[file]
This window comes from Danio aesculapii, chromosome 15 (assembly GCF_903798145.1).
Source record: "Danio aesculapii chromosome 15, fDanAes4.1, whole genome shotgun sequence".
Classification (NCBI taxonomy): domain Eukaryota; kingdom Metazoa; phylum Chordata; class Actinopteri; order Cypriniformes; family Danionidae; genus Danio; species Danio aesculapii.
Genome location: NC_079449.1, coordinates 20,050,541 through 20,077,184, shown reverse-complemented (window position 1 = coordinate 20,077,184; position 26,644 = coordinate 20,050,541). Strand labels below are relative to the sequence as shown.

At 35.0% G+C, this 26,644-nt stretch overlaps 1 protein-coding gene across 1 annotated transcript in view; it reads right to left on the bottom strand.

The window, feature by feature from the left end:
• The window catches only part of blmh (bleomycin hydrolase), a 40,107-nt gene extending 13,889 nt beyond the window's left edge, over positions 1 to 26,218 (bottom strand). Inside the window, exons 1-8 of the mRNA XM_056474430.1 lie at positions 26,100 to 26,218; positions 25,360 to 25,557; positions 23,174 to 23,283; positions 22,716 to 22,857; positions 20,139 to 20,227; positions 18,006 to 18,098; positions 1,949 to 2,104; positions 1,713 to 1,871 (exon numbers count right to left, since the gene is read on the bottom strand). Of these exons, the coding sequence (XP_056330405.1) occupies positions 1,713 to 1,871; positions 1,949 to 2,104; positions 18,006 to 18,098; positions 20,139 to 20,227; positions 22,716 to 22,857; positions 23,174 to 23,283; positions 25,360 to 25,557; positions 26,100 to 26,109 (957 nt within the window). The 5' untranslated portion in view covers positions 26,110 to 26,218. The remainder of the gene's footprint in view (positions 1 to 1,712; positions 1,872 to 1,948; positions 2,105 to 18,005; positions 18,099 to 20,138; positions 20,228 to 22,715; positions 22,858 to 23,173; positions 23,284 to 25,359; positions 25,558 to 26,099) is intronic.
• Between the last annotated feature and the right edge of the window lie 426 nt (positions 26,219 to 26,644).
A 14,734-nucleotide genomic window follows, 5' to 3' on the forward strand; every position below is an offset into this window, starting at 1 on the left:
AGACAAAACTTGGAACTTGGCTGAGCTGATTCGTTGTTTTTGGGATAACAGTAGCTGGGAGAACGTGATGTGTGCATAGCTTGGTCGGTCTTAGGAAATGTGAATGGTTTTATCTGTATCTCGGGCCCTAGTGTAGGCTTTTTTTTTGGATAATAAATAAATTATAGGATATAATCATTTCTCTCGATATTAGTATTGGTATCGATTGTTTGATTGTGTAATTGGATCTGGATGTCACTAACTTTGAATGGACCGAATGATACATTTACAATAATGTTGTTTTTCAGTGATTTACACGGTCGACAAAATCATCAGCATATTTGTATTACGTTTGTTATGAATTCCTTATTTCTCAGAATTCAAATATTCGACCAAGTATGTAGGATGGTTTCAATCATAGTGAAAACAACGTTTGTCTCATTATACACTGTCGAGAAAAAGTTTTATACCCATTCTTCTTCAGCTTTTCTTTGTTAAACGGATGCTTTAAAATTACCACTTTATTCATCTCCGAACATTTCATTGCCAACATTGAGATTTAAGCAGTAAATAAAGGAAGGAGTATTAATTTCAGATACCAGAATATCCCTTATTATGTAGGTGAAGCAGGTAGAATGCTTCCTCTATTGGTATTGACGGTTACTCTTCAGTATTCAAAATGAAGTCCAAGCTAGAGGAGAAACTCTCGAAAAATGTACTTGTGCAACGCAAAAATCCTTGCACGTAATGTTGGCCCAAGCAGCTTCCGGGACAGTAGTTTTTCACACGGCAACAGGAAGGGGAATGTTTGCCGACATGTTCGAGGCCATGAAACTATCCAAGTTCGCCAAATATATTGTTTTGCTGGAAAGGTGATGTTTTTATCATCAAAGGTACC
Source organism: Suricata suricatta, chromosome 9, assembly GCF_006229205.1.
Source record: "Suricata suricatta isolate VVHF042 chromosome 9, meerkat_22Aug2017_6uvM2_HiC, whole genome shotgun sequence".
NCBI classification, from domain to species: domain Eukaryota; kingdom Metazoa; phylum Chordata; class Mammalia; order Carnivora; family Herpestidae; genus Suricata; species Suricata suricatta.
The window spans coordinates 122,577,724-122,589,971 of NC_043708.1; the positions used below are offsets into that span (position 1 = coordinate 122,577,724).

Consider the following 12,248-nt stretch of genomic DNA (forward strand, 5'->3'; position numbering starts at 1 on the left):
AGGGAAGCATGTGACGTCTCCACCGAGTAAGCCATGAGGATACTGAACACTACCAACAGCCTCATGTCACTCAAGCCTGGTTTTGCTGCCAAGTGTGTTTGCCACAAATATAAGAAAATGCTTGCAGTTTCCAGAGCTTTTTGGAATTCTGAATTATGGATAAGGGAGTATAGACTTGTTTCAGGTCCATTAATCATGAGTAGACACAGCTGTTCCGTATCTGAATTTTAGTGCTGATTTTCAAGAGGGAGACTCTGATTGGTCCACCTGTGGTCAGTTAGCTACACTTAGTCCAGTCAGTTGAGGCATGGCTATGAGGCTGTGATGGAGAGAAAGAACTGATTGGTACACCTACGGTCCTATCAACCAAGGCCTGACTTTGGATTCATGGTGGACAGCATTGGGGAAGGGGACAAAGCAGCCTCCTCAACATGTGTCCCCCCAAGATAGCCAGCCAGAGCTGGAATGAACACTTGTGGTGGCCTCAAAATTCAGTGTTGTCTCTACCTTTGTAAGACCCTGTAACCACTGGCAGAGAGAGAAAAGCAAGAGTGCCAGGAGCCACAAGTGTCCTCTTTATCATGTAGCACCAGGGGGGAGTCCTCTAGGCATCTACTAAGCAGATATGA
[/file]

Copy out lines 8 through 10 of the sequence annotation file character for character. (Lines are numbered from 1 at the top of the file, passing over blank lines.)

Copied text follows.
• Between the last annotated feature and the right edge of the window lie 426 nt (positions 26,219 to 26,644).
A 14,734-nucleotide genomic window follows, 5' to 3' on the forward strand; every position below is an offset into this window, starting at 1 on the left:
AGACAAAACTTGGAACTTGGCTGAGCTGATTCGTTGTTTTTGGGATAACAGTAGCTGGGAGAACGTGATGTGTGCATAGCTTGGTCGGTCTTAGGAAATGTGAATGGTTTTATCTGTATCTCGGGCCCTAGTGTAGGCTTTTTTTTTGGATAATAAATAAATTATAGGATATAATCATTTCTCTCGATATTAGTATTGGTATCGATTGTTTGATTGTGTAATTGGATCTGGATGTCACTAACTTTGAATGGACCGAATGATACATTTACAATAATGTTGTTTTTCAGTGATTTACACGGTCGACAAAATCATCAGCATATTTGTATTACGTTTGTTATGAATTCCTTATTTCTCAGAATTCAAATATTCGACCAAGTATGTAGGATGGTTTCAATCATAGTGAAAACAACGTTTGTCTCATTATACACTGTCGAGAAAAAGTTTTATACCCATTCTTCTTCAGCTTTTCTTTGTTAAACGGATGCTTTAAAATTACCACTTTATTCATCTCCGAACATTTCATTGCCAACATTGAGATTTAAGCAGTAAATAAAGGAAGGAGTATTAATTTCAGATACCAGAATATCCCTTATTATGTAGGTGAAGCAGGTAGAATGCTTCCTCTATTGGTATTGACGGTTACTCTTCAGTATTCAAAATGAAGTCCAAGCTAGAGGAGAAACTCTCGAAAAATGTACTTGTGCAACGCAAAAATCCTTGCACGTAATGTTGGCCCAAGCAGCTTCCGGGACAGTAGTTTTTCACACGGCAACAGGAAGGGGAATGTTTGCCGACATGTTCGAGGCCATGAAACTATCCAAGTTCGCCAAATATATTGTTTTGCTGGAAAGGTGATGTTTTTATCATCAAAGGTACC